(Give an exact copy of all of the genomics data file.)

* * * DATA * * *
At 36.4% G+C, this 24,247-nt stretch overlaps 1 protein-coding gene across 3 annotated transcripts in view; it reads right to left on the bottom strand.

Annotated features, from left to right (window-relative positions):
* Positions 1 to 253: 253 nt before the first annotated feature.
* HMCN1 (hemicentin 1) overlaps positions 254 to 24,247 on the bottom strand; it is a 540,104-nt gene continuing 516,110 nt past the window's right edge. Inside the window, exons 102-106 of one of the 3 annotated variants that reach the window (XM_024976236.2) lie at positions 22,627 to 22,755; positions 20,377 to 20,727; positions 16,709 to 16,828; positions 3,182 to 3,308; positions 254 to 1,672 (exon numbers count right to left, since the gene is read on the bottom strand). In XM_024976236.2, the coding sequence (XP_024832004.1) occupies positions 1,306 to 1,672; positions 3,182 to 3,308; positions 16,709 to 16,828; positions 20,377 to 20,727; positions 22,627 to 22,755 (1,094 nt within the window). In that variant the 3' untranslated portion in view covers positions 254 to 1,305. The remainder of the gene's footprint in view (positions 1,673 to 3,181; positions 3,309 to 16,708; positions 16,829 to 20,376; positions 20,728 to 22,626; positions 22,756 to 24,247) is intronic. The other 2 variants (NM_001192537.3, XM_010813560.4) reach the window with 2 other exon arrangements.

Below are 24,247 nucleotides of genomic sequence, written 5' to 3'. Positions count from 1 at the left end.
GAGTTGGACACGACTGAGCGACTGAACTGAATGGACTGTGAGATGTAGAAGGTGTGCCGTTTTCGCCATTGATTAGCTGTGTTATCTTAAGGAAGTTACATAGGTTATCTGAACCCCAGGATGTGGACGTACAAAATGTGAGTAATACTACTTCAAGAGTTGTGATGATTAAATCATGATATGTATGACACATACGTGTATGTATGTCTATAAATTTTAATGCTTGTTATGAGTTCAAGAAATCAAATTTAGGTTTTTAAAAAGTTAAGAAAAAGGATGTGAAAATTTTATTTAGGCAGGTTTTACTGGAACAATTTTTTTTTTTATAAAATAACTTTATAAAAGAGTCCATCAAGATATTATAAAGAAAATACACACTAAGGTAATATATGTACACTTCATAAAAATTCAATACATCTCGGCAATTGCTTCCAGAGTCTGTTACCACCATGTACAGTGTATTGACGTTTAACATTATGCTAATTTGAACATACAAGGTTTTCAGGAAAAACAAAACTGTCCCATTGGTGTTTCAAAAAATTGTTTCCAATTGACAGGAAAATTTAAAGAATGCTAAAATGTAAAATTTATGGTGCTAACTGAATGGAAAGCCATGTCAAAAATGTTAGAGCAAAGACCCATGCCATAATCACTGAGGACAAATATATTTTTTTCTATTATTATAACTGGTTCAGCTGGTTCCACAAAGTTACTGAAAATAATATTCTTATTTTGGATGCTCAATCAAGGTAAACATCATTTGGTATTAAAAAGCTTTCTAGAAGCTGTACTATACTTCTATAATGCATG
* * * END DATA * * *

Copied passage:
At 36.4% G+C, this 24,247-nt stretch overlaps 1 protein-coding gene across 3 annotated transcripts in view; it reads right to left on the bottom strand.

Annotated features, from left to right (window-relative positions):
* Positions 1 to 253: 253 nt before the first annotated feature.
* HMCN1 (hemicentin 1) overlaps positions 254 to 24,247 on the bottom strand; it is a 540,104-nt gene continuing 516,110 nt past the window's right edge. Inside the window, exons 102-106 of one of the 3 annotated variants that reach the window (XM_024976236.2) lie at positions 22,627 to 22,755; positions 20,377 to 20,727; positions 16,709 to 16,828; positions 3,182 to 3,308; positions 254 to 1,672 (exon numbers count right to left, since the gene is read on the bottom strand). In XM_024976236.2, the coding sequence (XP_024832004.1) occupies positions 1,306 to 1,672; positions 3,182 to 3,308; positions 16,709 to 16,828; positions 20,377 to 20,727; positions 22,627 to 22,755 (1,094 nt within the window). In that variant the 3' untranslated portion in view covers positions 254 to 1,305. The remainder of the gene's footprint in view (positions 1,673 to 3,181; positions 3,309 to 16,708; positions 16,829 to 20,376; positions 20,728 to 22,626; positions 22,756 to 24,247) is intronic. The other 2 variants (NM_001192537.3, XM_010813560.4) reach the window with 2 other exon arrangements.

Below are 24,247 nucleotides of genomic sequence, written 5' to 3'. Positions count from 1 at the left end.
GAGTTGGACACGACTGAGCGACTGAACTGAATGGACTGTGAGATGTAGAAGGTGTGCCGTTTTCGCCATTGATTAGCTGTGTTATCTTAAGGAAGTTACATAGGTTATCTGAACCCCAGGATGTGGACGTACAAAATGTGAGTAATACTACTTCAAGAGTTGTGATGATTAAATCATGATATGTATGACACATACGTGTATGTATGTCTATAAATTTTAATGCTTGTTATGAGTTCAAGAAATCAAATTTAGGTTTTTAAAAAGTTAAGAAAAAGGATGTGAAAATTTTATTTAGGCAGGTTTTACTGGAACAATTTTTTTTTTTATAAAATAACTTTATAAAAGAGTCCATCAAGATATTATAAAGAAAATACACACTAAGGTAATATATGTACACTTCATAAAAATTCAATACATCTCGGCAATTGCTTCCAGAGTCTGTTACCACCATGTACAGTGTATTGACGTTTAACATTATGCTAATTTGAACATACAAGGTTTTCAGGAAAAACAAAACTGTCCCATTGGTGTTTCAAAAAATTGTTTCCAATTGACAGGAAAATTTAAAGAATGCTAAAATGTAAAATTTATGGTGCTAACTGAATGGAAAGCCATGTCAAAAATGTTAGAGCAAAGACCCATGCCATAATCACTGAGGACAAATATATTTTTTTCTATTATTATAACTGGTTCAGCTGGTTCCACAAAGTTACTGAAAATAATATTCTTATTTTGGATGCTCAATCAAGGTAAACATCATTTGGTATTAAAAAGCTTTCTAGAAGCTGTACTATACTTCTATAATGCATG